You can withdraw money from a high-yield savings account by transferring it into a different bank account, purchasing a cashier's check or getting cash from a bank teller or ATM. In some cases, you can even pay bills directly from your savings account. Keep in mind that some banks limit free withdrawals or transfers from your savings account to six per month before charging a fee.

5. Simple to Manage

Financial strategies such as using a brokerage account to trade securities or investing in real estate can be complicated, requiring a lot of time and attention to help them pay off. A high-yield savings account, on the other hand, offers low-maintenance ease. Once you've set up automatic deposits or transfers into your high-yield savings account, you can "set it and forget it" to a large degree.

Of course, you'll want to check on your savings regularly to watch it grow and monitor any changes to your APY. You may also need to adjust the amount you're saving as your budget, income or financial goals change. Most banks offer mobile apps you can use to easily monitor and manage your savings account whenever you like. Some banking apps also include budgeting tools that can sync with your savings account transactions, further simplifying your financial life.

6. Flexibility

You can open a high-yield savings account online quickly and easily. Once your account is open, you can use it to save for any purpose you choose, from a down payment on a home or new car to your dream vacation or your wedding.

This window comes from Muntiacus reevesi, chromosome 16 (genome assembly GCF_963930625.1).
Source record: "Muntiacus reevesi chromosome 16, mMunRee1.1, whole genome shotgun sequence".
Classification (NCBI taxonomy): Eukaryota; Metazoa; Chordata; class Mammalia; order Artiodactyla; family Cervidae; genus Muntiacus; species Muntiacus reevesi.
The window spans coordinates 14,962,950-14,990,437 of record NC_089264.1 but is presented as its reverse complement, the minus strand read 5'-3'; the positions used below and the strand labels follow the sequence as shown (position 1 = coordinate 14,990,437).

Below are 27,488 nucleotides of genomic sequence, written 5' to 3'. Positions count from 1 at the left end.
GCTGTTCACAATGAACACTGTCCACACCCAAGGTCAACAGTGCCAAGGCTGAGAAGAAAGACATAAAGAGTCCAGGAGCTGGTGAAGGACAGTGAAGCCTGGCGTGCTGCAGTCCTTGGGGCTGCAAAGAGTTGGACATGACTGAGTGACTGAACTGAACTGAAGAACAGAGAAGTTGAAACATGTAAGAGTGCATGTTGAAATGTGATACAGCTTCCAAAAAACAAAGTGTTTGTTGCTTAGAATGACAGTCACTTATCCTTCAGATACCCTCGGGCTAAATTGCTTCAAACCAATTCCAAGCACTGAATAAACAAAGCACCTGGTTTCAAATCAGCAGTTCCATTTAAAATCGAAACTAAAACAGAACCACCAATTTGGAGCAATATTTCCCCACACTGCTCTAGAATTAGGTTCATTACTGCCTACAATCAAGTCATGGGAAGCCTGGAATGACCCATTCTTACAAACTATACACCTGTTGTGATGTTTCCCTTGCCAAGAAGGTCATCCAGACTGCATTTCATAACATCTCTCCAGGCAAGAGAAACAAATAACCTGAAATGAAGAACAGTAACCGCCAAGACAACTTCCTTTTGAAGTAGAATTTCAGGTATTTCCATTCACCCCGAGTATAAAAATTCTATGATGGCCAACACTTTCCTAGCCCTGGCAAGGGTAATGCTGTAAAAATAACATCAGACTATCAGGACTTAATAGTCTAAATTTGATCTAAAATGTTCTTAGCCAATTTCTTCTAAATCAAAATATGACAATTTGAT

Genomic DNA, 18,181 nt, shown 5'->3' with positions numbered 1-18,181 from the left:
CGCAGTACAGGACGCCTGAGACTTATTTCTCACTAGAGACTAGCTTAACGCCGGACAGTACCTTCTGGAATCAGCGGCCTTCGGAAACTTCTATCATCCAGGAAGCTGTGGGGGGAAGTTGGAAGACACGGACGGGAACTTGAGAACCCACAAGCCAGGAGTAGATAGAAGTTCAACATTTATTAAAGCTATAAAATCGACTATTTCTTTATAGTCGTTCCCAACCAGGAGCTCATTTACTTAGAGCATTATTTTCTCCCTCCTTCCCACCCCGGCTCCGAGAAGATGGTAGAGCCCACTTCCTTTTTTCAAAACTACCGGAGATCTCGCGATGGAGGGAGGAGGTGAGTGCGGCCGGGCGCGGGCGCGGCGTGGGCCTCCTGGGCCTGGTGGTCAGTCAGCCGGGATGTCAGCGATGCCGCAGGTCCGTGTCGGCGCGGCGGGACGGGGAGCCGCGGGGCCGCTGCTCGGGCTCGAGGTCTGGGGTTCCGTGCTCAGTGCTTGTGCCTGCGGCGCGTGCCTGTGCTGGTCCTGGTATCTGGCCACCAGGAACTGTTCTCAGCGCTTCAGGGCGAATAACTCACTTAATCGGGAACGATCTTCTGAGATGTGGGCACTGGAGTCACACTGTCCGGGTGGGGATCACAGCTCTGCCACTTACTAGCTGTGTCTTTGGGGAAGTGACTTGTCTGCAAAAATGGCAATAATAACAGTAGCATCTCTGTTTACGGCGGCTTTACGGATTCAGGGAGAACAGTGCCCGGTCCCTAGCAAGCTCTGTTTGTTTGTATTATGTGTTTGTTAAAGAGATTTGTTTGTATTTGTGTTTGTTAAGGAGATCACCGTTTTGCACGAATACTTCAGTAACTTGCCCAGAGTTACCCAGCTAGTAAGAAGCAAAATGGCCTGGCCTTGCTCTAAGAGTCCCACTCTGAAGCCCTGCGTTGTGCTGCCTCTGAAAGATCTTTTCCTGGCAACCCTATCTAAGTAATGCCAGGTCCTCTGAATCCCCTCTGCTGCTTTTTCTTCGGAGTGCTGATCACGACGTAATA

You can even open multiple savings accounts to save for different financial goals. For example, you might have one high-yield savings account for your emergency fund, another for your summer vacation and another to save for non-annual expenses such as insurance premiums or property taxes.

7. Low or No Fees

Unlike investing, which usually involves some type of fee for advisory services or performing transactions, high-yield savings accounts are frequently free. Online banks are the most likely to offer no-fee high-yield savings accounts. Because they don't have physical locations, these banks have lower overhead and can pass the savings on to customers.

That said, some high-yield savings accounts do charge fees, so check the details before you open an account. Banks and credit unions may charge fees for monthly savings account maintenance, overdrafts, using non-network ATMs, account inactivity, excessive withdrawals or dipping below a certain minimum balance. There are often ways to waive the fees, such as by maintaining the required amount in your account.

The Bottom Line

Although opening a high-yield savings account can offer many benefits, it won't help you build a credit history. That's because bank account activity typically isn't reported to credit bureaus and doesn't affect your credit score. However, bank accounts may come with credit score monitoring to help you keep tabs on the health of your credit. If yours doesn't, consider enrolling in Experian's free credit score monitoring to keep tabs on where you stand. Access your Experian credit report, get alerts of important changes to your credit score and use the interactive FICO® Score tracker to see how your score changes over time.